Professors who teach me to trust, try and take one thing at a time
One of the biggest reasons I came to Skidmore was to learn from a professor who knew
Four years later, I’ve had 22 professors. They absolutely know my name. Many also know my personality, career interests, talents and that I’m from Lake George, New York.
Sure, I’ve learned plenty of academic things from them. But what really resonates are the lessons they’ve taught me that extend far beyond the classroom.
Here are three people, and three lessons, I’ll never forget.
Associate professor of education
Hope Casto has been with me since day one. As my academic adviser, she ensures I’m on track curriculum-wise. She also does so much more.
Professor Casto’s office has been a second home for me on this emotional roller coaster called college. Whether it was stress, fear or anxiety, excitement or happiness, she welcomed and guided.
She did her advisor duties, helping me pick out classes I would be interested in, while also stepping in as a caring mentor. She helped me navigate how much I could put on my plate without feeling overwhelmed, while also finding new and exciting opportunities for me to try out.
What she taught me: To trust myself.
Even when I couldn’t comprehend how I’d get through, she believed I would be fine. In her words, “Lexi, I’m not worried about you. I always know you will figure it out.”
A steady voice of reason, her confidence in me grew my own self-confidence. And that’s something so valuable, I can barely put words to it.
Daniel A. Nathan
Professor of American studies
I have taken five classes with Daniel Nathan. By choice. As he once said, that’s enough classes to be “both proud and embarrassed at how well we know each other.” But it wasn’t all fun and games. Professor Nathan was tough on me, too, pushing me to think bigger, broader, and go deeper.
What he taught me: Just try. And, it never hurts to ask.
When I was a junior, I was working on a documentary on the Skidmore men’s basketball team. It was turning out fine, but I knew it could be better with information from one very important person — President Philip A. Glotzbach. He’s certainly approachable, but I doubted he’d respond. I was ready to settle on mediocre when Nathan stepped in. “Just try, Lexi,” he said. “The worst that could happen is he says ‘no.’” Well, he said “yes.”
He also taught me: Take one thing at a time.
The world threw a lot of things my way during my time at Skidmore. Some of them were gigantic papers and historic movie analyses for Professor Nathan. If I panicked, he’d always say, “Take one thing at a time. You may not get an A, but that’s OK. You can always do better.”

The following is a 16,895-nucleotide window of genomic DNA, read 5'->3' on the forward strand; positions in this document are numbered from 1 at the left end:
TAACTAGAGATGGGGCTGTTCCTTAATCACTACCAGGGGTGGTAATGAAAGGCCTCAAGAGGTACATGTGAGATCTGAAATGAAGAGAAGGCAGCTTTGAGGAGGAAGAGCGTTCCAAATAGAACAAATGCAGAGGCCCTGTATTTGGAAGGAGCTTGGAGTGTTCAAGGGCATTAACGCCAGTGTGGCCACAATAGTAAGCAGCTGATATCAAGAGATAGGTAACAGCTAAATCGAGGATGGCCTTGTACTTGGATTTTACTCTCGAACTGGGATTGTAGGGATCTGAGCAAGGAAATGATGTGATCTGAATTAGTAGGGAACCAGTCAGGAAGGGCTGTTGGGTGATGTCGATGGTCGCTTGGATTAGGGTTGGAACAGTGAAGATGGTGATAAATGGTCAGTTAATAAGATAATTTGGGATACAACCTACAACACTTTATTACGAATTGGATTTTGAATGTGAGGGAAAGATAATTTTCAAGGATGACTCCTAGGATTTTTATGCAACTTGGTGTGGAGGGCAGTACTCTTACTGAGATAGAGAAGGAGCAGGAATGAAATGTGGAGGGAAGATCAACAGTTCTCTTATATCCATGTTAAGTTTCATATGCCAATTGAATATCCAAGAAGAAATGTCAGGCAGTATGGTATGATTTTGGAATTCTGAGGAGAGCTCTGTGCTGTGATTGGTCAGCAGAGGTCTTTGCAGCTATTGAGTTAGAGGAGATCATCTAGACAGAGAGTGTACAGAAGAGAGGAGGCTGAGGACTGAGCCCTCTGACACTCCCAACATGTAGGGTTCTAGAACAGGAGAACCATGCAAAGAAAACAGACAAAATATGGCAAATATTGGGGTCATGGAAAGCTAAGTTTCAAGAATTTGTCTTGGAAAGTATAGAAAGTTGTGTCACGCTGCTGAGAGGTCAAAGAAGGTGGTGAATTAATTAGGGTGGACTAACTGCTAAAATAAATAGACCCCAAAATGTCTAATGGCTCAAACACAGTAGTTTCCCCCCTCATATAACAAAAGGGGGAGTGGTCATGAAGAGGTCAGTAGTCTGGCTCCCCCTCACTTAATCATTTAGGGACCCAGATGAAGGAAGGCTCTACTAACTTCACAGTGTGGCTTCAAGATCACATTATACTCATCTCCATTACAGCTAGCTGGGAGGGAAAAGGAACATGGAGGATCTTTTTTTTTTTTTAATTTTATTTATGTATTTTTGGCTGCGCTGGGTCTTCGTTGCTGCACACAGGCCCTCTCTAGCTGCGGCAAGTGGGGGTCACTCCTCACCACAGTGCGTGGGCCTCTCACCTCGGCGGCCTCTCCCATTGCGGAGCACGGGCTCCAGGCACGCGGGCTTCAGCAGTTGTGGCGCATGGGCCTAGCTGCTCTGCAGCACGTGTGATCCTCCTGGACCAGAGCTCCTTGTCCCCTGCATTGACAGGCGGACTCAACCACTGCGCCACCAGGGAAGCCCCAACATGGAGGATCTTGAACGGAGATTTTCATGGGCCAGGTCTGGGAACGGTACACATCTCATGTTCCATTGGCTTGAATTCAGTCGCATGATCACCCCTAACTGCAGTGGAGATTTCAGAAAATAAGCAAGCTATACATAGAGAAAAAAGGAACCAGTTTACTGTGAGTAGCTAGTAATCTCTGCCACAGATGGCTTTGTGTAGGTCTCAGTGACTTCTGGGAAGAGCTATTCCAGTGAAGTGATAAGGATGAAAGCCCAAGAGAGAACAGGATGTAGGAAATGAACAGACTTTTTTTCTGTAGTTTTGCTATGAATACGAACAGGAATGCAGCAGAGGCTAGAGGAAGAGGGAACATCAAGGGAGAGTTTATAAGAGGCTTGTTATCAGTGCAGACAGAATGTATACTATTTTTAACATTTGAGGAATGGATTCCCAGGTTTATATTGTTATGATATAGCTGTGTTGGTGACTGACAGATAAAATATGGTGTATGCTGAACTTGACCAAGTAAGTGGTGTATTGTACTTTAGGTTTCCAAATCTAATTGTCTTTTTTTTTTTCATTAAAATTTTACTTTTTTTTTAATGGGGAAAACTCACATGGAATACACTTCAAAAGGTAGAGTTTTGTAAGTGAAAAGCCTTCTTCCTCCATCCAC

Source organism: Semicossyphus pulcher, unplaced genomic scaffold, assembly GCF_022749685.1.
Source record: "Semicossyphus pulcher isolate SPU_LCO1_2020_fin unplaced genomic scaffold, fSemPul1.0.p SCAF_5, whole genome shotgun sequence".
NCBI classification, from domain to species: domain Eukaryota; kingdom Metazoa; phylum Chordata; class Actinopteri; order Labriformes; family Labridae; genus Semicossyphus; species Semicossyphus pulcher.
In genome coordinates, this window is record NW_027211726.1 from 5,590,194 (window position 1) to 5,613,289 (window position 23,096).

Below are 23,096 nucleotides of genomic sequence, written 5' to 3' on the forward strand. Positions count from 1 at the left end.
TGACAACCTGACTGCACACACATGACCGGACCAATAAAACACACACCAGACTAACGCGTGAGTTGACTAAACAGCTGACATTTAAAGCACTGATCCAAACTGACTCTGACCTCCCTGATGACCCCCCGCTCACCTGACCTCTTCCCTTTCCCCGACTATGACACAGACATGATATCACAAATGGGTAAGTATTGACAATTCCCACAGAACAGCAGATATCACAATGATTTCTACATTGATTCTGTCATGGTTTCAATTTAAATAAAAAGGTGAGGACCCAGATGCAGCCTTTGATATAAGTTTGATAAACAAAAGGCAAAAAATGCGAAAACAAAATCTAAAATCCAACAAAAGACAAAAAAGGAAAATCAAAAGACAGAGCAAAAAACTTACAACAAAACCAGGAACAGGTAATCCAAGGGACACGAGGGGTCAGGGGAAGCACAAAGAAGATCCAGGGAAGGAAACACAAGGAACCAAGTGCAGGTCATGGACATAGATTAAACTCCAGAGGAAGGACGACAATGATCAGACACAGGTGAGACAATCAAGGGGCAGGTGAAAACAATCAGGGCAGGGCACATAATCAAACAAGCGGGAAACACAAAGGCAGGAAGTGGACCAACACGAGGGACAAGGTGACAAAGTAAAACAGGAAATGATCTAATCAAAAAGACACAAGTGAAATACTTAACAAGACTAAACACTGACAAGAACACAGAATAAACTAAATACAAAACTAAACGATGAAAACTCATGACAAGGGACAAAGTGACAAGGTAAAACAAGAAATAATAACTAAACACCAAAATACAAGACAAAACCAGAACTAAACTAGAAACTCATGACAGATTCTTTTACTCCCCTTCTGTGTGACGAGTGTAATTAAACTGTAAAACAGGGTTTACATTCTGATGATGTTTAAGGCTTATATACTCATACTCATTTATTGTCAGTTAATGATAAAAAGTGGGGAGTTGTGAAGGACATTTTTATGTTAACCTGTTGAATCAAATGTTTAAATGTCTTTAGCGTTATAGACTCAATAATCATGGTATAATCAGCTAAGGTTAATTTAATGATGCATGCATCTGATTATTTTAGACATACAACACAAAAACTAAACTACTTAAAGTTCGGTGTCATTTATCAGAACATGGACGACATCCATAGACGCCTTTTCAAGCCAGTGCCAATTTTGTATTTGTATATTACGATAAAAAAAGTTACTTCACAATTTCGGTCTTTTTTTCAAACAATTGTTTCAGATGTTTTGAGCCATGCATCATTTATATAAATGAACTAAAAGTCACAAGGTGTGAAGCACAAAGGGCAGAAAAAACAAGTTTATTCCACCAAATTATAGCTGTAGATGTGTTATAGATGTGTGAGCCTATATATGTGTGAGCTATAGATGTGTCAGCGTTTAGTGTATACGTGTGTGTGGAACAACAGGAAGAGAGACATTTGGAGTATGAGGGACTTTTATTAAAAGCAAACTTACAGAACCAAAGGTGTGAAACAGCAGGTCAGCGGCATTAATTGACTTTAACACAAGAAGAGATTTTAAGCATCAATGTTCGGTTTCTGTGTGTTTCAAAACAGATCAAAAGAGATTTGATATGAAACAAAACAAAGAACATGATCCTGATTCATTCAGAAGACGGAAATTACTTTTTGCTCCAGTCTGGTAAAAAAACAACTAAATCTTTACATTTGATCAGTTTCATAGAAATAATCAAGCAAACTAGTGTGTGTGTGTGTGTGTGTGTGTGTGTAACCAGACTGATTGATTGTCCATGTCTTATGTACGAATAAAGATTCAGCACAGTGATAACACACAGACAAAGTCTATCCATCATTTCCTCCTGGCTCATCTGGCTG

Professor of health and human physiological sciences
First, Jeffrey Segrave’s cheery, British accent is unforgettable. Second, his passion for the Olympics and sport as a whole is absolutely magnetic. But for me, it’s more than a casual Union Jack reference or Manchester United score.
What he taught me: How to be there for other people.
Segrave is the perfect representation of what Skidmore really is — a community. And he leads by example, showing up for others no matter how busy he is.
You’ll see Segrave in the classroom and then again at your basketball game, and again when you’re giving a presentation, and then again when you’re receiving that award you’ve worked so hard for.
While he’s definitely not alone in this, he’s a shining example of how Skidmore professors care about more than just academics. They are also interested in your passions and achievements outside the classroom.
The lesson here is about how he made me feel — that I matter, that I’m cared for, that I belong. By sharing in my passions, he inspired me to be more passionate.
Skidmore’s X factor: our professors
As I shared, these are only three of 22 professors I’ve had at Skidmore. And from literary masters and modern-day science savants to passionate social activists and dedicated medical researchers, they have filled my brain with more knowledge than I ever imagined.
But they’ve also filled my heart.
They’ve been leaders and mentors, confidants and caregivers. They have waved enthusiastically from the stands and walked entirely out of their way so they could keep hearing me talk.
They nurtured the best version of myself. And that means the world to someone who has the whole world ahead of them.